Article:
Dark Emu by Bruce PascoeEditorial Team
History has portrayed Australia’s First Peoples as hunter-gatherers who lived on an empty, uncultivated land.
History is wrong. In this seminal book, Bruce Pascoe uncovers evidence that long before the arrival of white people, Aboriginal people across the continent were building dams and wells; planting, irrigating, and harvesting seeds, and then preserving the surplus and storing it in houses, sheds, or secure vessels; and creating elaborate cemeteries and manipulating the landscape.
All of these behaviours were inconsistent with the hunter-gatherer tag, which turns out to have been a convenient lie that worked to justify dispossession.
Using compelling evidence from the records and diaries of early Australian explorers and colonists, Pascoe reveals that Aboriginal systems of food production and land management have been blatantly understated in modern retellings of early Aboriginal history.
NEXUS was fortunate to have Bruce Pascoe as a presenter at the Secret History of Australia Conference in 2018. He discussed the topics covered in this book and included visual evidence. He presented recorded accounts of observations from colonials, including an efficient and ingenious fishing technique used by Indigenous Australians but observed by colonials as “lazy” (see Nexus website for DVD and streaming options).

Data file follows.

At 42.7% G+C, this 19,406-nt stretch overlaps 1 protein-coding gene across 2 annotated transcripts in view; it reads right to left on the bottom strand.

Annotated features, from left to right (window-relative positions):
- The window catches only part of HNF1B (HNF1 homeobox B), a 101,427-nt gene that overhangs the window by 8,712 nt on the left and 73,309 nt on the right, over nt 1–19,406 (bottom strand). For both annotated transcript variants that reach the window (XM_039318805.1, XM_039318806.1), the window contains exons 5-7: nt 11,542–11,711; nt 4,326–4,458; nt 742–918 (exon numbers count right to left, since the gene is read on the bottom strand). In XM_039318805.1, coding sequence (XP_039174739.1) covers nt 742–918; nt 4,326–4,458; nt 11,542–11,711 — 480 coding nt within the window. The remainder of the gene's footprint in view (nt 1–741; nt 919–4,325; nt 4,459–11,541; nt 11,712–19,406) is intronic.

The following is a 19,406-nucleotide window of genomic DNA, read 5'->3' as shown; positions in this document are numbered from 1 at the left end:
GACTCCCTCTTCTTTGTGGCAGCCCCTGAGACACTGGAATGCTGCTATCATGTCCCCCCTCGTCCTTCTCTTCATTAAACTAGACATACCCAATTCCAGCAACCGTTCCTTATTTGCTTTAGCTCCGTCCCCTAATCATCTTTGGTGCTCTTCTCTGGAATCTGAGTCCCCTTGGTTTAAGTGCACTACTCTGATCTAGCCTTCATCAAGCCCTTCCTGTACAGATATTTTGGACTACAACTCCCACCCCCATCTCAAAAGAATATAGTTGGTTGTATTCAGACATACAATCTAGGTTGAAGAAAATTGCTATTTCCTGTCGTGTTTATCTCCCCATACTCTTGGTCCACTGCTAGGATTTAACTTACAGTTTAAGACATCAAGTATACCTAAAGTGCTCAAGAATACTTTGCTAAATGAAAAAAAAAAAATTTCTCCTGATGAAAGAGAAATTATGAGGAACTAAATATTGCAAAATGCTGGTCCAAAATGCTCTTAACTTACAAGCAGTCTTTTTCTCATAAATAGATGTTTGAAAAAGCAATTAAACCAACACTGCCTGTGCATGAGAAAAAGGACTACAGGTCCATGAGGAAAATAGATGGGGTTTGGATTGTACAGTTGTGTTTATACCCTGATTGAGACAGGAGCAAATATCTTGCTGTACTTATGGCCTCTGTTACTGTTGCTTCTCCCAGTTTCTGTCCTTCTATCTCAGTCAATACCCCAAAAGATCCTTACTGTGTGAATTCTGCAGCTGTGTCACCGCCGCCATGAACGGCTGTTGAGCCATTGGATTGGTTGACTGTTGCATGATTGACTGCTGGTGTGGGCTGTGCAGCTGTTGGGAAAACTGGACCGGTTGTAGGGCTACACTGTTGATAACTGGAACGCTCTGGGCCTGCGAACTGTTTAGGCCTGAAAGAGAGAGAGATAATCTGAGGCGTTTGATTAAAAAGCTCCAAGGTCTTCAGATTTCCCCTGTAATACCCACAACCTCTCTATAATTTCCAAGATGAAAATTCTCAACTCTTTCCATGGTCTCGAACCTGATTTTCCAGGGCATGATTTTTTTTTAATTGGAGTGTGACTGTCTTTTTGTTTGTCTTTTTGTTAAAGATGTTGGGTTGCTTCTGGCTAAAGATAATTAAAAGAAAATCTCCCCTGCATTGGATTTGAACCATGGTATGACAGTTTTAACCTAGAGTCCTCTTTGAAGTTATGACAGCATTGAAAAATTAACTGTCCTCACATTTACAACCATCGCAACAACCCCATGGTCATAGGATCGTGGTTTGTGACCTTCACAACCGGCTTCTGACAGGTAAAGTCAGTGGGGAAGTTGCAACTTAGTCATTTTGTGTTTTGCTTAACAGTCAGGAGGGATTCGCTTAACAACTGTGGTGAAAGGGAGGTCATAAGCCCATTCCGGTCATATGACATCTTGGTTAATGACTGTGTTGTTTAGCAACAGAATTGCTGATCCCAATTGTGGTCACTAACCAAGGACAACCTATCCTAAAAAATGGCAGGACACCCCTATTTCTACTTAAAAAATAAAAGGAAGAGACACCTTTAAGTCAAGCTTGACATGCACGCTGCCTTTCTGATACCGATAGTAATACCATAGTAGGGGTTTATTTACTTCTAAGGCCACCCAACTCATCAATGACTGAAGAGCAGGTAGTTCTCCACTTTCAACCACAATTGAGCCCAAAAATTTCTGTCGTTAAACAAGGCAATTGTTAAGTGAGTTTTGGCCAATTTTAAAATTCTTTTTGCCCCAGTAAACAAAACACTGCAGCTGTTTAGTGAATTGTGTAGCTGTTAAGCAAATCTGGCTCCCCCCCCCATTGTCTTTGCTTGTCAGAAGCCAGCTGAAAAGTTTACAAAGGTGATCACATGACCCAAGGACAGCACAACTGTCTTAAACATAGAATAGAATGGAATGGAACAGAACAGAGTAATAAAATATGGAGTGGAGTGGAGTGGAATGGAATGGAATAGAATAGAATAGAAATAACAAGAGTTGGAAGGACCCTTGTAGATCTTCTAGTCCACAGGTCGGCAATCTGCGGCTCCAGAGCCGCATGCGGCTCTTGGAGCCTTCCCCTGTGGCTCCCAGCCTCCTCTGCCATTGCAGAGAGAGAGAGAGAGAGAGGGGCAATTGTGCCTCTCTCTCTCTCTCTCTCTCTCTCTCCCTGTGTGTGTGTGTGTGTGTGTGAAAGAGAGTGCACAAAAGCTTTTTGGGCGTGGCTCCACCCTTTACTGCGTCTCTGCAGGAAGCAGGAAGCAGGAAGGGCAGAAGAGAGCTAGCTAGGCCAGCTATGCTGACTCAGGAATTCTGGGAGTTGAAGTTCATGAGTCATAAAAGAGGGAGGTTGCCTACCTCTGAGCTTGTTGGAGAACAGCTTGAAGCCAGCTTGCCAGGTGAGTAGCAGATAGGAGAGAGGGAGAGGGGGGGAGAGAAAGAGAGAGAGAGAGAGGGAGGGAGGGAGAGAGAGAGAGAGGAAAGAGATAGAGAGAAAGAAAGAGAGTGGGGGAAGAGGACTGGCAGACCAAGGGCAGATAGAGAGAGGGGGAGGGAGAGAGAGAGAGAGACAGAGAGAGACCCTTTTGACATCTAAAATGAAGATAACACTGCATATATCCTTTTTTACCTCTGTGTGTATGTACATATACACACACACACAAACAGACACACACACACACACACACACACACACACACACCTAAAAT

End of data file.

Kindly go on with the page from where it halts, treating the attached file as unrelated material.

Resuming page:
Dark Emu, a bestseller in Australia, won both the Book of the Year Award and the Indigenous Writer’s Prize in the New South Wales Premier’s Literary Awards, with the judges for these awards noting, “Dark Emu injects a profound authenticity into the conversation about how we Australians understand our continent … [It is] essential reading for anyone who wants to understand what Australia once was, or what it might yet be if we heed the lessons of long and sophisticated human occupation.”
A new look at Australia’s past is required—for the benefit of us all.